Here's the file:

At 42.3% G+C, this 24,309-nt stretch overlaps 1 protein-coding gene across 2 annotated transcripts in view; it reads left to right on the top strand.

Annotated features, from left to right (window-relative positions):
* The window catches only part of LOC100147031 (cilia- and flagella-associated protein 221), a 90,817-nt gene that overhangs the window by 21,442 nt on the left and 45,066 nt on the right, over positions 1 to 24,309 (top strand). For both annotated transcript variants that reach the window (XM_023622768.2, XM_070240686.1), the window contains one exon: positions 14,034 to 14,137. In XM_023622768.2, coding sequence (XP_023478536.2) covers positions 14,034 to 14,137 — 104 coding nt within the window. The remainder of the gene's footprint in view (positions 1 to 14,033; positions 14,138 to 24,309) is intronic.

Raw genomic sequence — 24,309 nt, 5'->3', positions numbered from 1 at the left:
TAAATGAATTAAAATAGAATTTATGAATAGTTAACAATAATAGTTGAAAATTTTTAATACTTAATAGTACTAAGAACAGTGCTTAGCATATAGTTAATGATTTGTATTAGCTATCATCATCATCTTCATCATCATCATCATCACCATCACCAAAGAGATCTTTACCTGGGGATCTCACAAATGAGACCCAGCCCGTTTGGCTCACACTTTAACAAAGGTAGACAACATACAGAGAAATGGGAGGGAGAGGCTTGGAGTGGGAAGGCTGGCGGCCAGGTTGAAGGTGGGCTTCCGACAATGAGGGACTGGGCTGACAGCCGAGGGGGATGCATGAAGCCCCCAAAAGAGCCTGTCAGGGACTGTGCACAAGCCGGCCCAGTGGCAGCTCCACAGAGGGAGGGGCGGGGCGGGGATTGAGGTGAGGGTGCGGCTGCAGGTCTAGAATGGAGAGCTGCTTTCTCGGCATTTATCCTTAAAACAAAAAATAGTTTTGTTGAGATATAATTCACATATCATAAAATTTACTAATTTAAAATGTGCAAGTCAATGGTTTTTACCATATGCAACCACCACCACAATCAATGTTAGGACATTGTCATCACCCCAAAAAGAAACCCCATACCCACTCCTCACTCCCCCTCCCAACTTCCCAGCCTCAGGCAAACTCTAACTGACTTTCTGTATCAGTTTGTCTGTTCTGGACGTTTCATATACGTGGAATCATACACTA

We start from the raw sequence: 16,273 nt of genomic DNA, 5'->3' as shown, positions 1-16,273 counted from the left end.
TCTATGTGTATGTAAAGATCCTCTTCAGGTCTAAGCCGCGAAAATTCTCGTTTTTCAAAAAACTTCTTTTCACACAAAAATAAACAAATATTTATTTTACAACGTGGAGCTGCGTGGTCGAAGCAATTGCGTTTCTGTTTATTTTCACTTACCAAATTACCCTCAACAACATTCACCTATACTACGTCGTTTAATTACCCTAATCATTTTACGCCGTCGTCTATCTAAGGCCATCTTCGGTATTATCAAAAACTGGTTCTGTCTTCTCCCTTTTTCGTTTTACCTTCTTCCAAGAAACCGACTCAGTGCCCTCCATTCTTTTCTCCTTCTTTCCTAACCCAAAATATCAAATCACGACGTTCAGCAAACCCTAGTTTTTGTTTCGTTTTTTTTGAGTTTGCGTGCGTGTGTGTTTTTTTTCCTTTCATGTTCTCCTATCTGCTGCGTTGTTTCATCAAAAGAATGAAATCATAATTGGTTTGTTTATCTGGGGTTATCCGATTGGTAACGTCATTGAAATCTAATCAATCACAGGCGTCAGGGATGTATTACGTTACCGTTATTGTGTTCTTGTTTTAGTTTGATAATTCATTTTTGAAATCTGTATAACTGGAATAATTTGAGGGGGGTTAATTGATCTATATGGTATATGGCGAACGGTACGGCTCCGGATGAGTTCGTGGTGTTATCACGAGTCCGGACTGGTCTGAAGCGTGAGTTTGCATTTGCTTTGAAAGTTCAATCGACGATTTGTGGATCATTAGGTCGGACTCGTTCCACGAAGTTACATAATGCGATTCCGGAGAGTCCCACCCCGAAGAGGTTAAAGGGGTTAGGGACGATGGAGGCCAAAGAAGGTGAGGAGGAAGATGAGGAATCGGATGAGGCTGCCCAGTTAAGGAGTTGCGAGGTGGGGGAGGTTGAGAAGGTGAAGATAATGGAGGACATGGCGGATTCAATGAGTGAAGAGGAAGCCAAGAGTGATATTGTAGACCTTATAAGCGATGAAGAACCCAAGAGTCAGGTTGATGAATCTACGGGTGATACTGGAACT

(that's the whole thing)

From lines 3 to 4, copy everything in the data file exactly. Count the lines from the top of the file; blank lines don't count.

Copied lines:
* The window catches only part of LOC100147031 (cilia- and flagella-associated protein 221), a 90,817-nt gene that overhangs the window by 21,442 nt on the left and 45,066 nt on the right, over positions 1 to 24,309 (top strand). For both annotated transcript variants that reach the window (XM_023622768.2, XM_070240686.1), the window contains one exon: positions 14,034 to 14,137. In XM_023622768.2, coding sequence (XP_023478536.2) covers positions 14,034 to 14,137 — 104 coding nt within the window. The remainder of the gene's footprint in view (positions 1 to 14,033; positions 14,138 to 24,309) is intronic.

Raw genomic sequence — 24,309 nt, 5'->3', positions numbered from 1 at the left: